Students behind humor magazine just want laughs

Duke Department Of has a generally feminist and leftist tilt.
Writer: 
June 6, 2017

When the Duke Department Of V-DAY Zine came out, the single sheet of paper that origami turned into a sixteen-page publication, while impressive, was the least clever thing about it. “I would ask you to ‘be mine,’ ” reads one Valentine’s card panel, “but I recognize the problematic language of ownership that has been normalized in gendered power dynamics over time that leads to internalization of monogamy as natural and that relationships should be modeled after markets not private properties.” Another used words to disrupt a picture of the president. “Are you a right-wing, white nationalist government?” it asks. “Because I want to smash you all night long.”

You get the picture. The second has as its easy, but well-skewered, targets the government and student sexuality. Okay; well-enough done, but how hard was that? The first, though, has as its target the kind of language used by the very people who put out Duke Department Of, which bills itself as Duke’s “only intentionally comedic publication.” When you include yourself as a target, everybody gets to laugh, and when everybody gets to laugh, you’re probably writing humor.

A student effort, Duke Department Of has been writing humor, much of it online, since its launch by three women in 2015. “It was founded by femme folk,” says sophomore Syd Roberts, of the group’s generally feminist and leftist tilt. And though Department Of welcomes contributions from whoever emerges, its evident approach makes it less likely that the cliché of a Duke student—“salmon-shorts-boat-shoes-dad’s-an-investment-banker-mom’s-a-corporate-litigator-and-here-to-get-an-econ-degree” spills out of her mouth as almost a single word—would feel so motivated. “It’s not like we’re chasing away the male voices,” says rising senior Jenny Chagnon, who works with Roberts and a collective of others (all female-identified but one) to get something up on the website at least once per month (and something with a little physical reality around events like holidays). “But why I was interested in the first place was this felt like not Duke—a safe space to take a risk.”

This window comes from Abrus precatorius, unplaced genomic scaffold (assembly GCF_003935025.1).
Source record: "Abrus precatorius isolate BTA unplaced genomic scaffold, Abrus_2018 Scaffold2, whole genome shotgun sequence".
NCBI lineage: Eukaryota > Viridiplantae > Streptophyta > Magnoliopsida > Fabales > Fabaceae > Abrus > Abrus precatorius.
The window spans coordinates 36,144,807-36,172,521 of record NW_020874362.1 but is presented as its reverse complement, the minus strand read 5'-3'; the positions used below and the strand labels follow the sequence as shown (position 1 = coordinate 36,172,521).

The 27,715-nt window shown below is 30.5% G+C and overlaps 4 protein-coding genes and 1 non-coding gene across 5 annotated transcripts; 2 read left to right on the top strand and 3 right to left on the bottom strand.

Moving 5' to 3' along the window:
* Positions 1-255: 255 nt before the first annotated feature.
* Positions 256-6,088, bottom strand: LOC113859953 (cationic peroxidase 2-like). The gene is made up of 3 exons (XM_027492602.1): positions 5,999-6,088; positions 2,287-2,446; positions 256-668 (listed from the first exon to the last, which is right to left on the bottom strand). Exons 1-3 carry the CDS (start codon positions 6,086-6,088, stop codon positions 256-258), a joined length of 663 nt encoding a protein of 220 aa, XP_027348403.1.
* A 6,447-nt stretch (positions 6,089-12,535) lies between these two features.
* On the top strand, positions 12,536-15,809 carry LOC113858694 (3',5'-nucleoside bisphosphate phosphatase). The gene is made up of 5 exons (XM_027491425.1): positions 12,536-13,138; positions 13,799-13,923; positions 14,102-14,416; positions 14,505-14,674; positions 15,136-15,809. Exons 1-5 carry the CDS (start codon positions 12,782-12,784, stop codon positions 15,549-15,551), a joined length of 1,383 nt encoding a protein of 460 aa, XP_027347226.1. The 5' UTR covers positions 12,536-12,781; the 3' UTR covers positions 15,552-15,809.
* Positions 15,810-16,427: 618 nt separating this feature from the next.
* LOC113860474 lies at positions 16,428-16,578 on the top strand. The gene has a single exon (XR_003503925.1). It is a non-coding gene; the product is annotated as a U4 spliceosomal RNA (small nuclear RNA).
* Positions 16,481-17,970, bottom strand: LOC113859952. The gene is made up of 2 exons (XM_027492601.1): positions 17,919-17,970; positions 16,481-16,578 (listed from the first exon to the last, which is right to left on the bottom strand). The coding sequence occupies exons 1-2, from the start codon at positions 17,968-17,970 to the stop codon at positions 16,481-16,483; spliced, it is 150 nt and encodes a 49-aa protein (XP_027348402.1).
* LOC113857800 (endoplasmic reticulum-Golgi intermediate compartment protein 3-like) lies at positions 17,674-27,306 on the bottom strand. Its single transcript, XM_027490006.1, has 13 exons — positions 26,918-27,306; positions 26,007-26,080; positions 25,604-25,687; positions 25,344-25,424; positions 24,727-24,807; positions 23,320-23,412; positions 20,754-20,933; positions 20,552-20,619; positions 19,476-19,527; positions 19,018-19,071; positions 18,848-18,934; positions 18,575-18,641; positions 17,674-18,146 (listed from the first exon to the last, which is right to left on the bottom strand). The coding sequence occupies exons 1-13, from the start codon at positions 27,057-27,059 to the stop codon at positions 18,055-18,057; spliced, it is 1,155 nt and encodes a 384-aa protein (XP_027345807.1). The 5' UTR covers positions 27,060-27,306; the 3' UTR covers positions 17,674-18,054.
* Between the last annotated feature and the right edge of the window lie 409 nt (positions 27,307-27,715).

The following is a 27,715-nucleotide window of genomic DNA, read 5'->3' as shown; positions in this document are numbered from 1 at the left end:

The group functions as a pretty free-floating collective. Pieces don’t even have bylines, though that itself is a light jab at the perception of Duke students’ constant resume building. Again, an easy target, though well tweaked. Changnon’s mother graduated from Duke, during the days of Jabberwocky, a humor magazine that functioned in the 1980s and early 1990s (before charges of racism turned things sour) but never contributed. Chagnon vowed not to miss the same opportunity, and “now it feels like we are part of tradition.” The tradition of Duke humor magazines usually means the magazine lasts a few years and then vanishes.

Roberts notes that if satire can sometimes be mean (though never cruel), the nebulous authority structure of Department Of makes sure it’s always punching up—at, say, misogyny or racism— rather than down. Though the ultimate consideration, of course, is whether a piece is funny. “A piece on Trump versus a piece on dining halls,” Roberts says. “One isn’t more important than the other.” Recent pieces have rated campus bathrooms and eateries, asked Young Trustee candidates whether they liked pineapple on pizza, made fake Duke-based Tinder profiles: the Bro, the Grad Student (and yes, the “social justice warrior”). “We aren’t here to impose our will on anybody,” Roberts says; they want to be funny. The two joke about graduates as products to be consumed by businesses and professional schools.

“I ❤ late-stage capitalism,” Changnon jokes, and the two agree it could be a bumper sticker.

“Yeah,” says Roberts. “We could sell it.”

  • Scott Huler is the senior writer at Duke Magazine.